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Indian Startup Ecosystem – Good | Bad | Ugly

Indian Startup Ecosystem – Good | Bad | Ugly
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All that’s rosy isn’t really ripe! Get that, did you?

Well, am talking here about the different shades of the startup ecosystem. The good, the bad, and the ugly. In my last blog Indian Startup Ecosystem- A Bird’s-eye View, I majorly discussed the brighter side of the startup world in India, on how everything is changing rapidly with motivating startup success stories. That’s indeed terrific I know, but if we look closer, there’s more to dig and beware of when it comes to these startups.

So here I am, set to dissect the startup world from the best to the worst. Proceed, shall we?

India has a population of 1.3 billion people approximately. I agree our population count is not something to be proud of but hey, it has a brighter side too. With population boom comes a big opportunity for startups to solve a variety of problems that we are currently facing. In our country, middle class is always on a rise, which contributes to a major chunk of the consumers. The large diversity in India’s population makes a strong case for a rich products and services economy. Have a great solution to bridge the gap between developing and developed nation? I don’t see why your future ain’t bright in days to come.

Incubations programmes, angel funding, crowdfunding and seed funding are words of bliss for young entrepreneurs who are on their quest to turn dreams into reality. These are the solutions to the funding problem they face, despite having an amazing idea. Any startup, to begin with, needs to be backed by a strong funding as initial returns might not be as quick as you might think.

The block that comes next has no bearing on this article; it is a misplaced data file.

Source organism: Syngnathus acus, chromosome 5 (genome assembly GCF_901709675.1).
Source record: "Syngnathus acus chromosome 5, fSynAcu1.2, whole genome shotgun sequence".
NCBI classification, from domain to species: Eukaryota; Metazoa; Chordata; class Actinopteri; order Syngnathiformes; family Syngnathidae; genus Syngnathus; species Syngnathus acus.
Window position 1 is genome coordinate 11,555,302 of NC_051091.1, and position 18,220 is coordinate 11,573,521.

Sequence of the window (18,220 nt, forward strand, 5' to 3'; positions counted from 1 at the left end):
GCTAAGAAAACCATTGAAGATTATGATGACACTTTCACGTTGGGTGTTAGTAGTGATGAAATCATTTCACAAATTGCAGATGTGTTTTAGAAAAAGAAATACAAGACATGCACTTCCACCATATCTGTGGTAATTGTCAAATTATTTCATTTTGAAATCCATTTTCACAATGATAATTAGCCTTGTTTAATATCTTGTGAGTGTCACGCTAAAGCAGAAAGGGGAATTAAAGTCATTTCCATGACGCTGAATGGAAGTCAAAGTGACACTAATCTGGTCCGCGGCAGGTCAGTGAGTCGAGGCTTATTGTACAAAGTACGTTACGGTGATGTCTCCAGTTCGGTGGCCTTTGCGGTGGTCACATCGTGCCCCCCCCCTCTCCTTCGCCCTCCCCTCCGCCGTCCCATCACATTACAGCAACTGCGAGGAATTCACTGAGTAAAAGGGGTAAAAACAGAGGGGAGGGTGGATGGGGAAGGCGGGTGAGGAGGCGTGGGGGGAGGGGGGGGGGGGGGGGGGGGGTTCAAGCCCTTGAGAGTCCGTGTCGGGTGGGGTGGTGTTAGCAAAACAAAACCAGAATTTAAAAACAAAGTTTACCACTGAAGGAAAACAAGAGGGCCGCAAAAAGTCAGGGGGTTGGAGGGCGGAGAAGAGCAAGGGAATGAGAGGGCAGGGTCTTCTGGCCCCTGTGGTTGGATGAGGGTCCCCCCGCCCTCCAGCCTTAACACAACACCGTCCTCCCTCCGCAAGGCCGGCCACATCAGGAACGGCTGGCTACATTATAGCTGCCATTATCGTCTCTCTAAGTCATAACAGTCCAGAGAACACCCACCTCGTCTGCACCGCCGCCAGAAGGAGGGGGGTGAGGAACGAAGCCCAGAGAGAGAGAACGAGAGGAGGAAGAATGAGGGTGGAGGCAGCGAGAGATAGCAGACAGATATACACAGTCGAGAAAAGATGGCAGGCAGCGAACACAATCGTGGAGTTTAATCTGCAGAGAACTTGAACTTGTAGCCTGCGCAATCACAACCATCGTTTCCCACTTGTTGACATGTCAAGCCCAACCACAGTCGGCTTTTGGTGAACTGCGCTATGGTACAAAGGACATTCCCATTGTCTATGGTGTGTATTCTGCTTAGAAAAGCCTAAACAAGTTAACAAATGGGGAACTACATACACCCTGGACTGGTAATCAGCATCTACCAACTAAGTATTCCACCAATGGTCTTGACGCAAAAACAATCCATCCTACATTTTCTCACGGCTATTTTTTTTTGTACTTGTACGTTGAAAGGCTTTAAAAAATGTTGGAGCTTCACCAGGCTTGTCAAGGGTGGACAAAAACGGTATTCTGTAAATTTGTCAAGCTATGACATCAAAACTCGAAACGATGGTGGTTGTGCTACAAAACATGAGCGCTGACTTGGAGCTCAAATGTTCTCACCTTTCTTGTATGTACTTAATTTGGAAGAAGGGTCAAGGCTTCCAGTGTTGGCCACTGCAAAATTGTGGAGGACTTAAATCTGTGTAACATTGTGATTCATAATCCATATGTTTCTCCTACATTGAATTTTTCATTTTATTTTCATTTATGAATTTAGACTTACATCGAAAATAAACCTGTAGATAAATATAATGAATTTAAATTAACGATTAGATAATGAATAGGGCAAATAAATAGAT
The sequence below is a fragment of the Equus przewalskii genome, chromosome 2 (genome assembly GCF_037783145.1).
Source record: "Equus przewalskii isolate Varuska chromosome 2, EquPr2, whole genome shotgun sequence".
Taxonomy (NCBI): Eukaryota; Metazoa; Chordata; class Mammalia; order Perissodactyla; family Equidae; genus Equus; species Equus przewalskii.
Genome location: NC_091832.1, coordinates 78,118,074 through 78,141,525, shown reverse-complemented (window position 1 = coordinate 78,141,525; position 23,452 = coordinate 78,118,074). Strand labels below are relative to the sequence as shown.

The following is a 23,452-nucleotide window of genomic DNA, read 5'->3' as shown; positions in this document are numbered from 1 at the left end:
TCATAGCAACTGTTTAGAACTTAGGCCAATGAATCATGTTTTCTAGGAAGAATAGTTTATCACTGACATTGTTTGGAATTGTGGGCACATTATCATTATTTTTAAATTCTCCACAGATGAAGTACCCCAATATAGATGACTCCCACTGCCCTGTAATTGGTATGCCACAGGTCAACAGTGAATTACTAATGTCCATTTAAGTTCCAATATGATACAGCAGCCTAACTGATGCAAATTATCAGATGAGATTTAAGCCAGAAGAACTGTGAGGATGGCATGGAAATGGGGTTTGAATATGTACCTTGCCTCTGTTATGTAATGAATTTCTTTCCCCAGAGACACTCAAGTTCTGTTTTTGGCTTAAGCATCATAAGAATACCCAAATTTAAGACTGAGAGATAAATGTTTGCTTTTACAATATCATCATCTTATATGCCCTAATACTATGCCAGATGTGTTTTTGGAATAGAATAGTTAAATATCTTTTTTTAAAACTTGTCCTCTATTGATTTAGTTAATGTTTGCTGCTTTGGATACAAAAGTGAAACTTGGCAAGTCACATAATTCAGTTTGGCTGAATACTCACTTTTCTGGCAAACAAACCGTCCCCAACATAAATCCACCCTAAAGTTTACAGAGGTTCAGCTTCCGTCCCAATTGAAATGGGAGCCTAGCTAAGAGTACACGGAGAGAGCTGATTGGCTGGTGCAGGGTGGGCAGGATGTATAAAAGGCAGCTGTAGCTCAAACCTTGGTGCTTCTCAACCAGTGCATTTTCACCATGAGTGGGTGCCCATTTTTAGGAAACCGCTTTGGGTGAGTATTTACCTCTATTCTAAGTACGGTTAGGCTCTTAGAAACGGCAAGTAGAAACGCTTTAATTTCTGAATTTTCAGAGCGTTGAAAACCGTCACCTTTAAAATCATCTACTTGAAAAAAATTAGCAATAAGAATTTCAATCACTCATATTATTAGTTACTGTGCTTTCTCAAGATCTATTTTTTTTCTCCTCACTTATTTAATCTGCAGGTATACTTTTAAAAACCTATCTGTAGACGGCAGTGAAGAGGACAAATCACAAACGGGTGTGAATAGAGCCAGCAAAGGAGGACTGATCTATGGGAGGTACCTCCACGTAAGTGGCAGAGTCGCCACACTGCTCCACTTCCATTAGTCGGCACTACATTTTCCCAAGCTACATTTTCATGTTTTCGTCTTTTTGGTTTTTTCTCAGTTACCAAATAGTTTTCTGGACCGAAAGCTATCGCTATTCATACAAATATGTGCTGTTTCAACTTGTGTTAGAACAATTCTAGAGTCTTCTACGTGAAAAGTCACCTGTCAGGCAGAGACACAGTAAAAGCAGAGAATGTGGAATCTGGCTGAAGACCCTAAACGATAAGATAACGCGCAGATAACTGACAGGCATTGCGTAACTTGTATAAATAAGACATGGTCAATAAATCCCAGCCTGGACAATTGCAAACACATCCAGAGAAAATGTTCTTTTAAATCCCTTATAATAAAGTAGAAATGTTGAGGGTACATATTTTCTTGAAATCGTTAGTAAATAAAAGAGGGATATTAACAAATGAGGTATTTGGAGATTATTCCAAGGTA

Financially settled in a growing market, now let’s analyze the infrastructure. A complicated framework of laws and regulations is more of a task when it comes to starting up with something. Such complications also trigger reluctance resulting in lesser startups. Even though government with its progressive initiatives like Make in India and Startup India, has done well in boosting the culture but it is not enough. Acquisition of government funding s is fairly tedious.

Moving on to talent acquisition, let’s see the reality from a much closer and relevant perspective. You believe in your startup idea and manage to get the desired funds, but no idea can prosper solely on the basis of funds. To turn a great idea into an amazing workable product, you would need manpower to execute the plan. Sadly, not many people are willing to work with startups, in that sense, resource retention is a considerable roadblock in the formative years of any startup.

Having said that, everything comes with its own share of sweet and sour sides. Entrepreneurship is a promising career but the zeal to give your best and be ready for the worst is what it makes it super challenging. Don’t mean to demoralise but a reality check always helps, doesn’t it? I believe more than success, it is failure that teaches you better.

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